And while there have been times of conflict at home, overall India’s diverse peoples live together in relative harmony.

Among the large Western countries, only the United States of America comes close India in terms of diversity.

Natural democracies

India, with its cacophony of diverse voices, is a natural democracy, like the Untitd States. The most important national narrative in India concerns cricket. And yet, nothing could be more pluralistic than debates over Indian cricket.

Moreover, the U.S. and India both have openly warm and communicative cultures — in sharp contrast to the reserve and mystery that surrounds many other Asian countries. This alone should provide an excellent starting point for a constructive and budding relationship.

National politics in the two countries share common features. Both countries are basically federations of states which themselves have great political and economic powers. Thus, while Delhi and Washington, can seem and/or are quite dysfunctional, some states are well governed, even if others are not.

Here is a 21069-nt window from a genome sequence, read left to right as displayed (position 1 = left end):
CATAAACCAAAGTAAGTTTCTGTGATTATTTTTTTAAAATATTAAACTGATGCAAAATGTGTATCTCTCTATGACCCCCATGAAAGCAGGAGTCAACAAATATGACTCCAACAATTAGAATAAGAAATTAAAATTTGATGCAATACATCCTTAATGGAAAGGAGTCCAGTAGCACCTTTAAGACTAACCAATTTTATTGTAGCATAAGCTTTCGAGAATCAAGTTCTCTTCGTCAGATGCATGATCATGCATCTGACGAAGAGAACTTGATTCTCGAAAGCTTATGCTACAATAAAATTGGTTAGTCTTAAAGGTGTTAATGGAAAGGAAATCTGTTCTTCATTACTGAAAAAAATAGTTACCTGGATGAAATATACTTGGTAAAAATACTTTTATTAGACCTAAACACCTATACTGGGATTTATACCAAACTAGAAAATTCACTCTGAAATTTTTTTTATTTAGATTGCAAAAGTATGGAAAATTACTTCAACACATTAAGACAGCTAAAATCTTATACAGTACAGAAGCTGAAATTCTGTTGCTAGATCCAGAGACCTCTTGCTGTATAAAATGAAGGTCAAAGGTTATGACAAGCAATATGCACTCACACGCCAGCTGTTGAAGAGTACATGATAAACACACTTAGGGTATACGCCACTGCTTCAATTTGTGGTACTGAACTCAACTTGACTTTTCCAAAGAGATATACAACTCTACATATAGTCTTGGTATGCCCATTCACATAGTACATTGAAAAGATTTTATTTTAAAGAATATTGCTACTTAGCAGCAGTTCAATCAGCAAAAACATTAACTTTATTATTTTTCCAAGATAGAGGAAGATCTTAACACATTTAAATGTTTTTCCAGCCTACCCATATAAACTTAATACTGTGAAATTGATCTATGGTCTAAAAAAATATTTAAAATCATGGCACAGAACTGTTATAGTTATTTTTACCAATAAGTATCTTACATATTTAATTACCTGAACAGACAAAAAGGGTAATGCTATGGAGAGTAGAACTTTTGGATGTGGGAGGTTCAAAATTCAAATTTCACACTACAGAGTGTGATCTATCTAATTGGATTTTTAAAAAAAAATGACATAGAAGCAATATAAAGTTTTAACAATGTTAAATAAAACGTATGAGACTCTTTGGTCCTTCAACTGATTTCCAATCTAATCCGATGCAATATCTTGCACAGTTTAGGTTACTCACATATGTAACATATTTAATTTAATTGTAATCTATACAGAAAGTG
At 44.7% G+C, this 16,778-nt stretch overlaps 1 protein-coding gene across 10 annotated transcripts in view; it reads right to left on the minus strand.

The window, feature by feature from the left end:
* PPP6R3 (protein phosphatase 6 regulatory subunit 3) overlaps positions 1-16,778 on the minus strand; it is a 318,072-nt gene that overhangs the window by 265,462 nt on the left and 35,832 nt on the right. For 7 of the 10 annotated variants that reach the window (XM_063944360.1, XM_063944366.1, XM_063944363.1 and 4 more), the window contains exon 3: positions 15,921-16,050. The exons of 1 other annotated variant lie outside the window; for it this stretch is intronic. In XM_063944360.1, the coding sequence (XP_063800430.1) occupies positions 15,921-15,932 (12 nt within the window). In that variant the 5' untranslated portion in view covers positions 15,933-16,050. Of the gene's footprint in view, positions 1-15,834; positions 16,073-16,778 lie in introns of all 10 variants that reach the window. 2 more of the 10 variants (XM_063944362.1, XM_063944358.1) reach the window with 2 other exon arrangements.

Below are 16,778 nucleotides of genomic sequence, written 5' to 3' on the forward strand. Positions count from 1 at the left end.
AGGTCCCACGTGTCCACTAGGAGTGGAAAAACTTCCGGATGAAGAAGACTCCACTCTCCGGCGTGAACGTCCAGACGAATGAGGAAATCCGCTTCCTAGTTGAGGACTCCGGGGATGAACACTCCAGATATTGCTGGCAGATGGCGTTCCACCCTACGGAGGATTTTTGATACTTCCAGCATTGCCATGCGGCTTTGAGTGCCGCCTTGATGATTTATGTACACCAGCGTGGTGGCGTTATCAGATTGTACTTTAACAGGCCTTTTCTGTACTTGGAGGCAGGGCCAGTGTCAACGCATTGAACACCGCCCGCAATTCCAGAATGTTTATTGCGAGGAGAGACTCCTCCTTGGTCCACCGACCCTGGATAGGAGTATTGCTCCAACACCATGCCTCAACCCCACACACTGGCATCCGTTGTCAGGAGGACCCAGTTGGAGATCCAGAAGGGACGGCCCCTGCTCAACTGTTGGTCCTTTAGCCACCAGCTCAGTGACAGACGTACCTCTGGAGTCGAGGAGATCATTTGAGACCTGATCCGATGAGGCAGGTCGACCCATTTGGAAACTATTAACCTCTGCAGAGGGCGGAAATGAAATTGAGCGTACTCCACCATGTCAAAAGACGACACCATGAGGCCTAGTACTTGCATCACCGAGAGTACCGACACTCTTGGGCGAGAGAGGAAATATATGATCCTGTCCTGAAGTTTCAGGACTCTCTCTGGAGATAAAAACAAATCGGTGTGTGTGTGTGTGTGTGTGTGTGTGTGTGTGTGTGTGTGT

This generates much internal migration within the Indian “common market”, which means that the country is also a real melting pot. It can also generate healthy inter-state competition. Governance is not unhealthily monolithic in either country.

Curiously, in both countries the most effective national institution is probably the military. And regrettably, both countries share the problem of sporting an inadequate public infrastructure, even thought they certainly are at different levels of development.

Two countries with great internal contrasts

Both America and India are countries with great contrasts. The past two decades of globalization have seen immense generation of wealth in both countries. Dynamic global enterprises have driven this growth.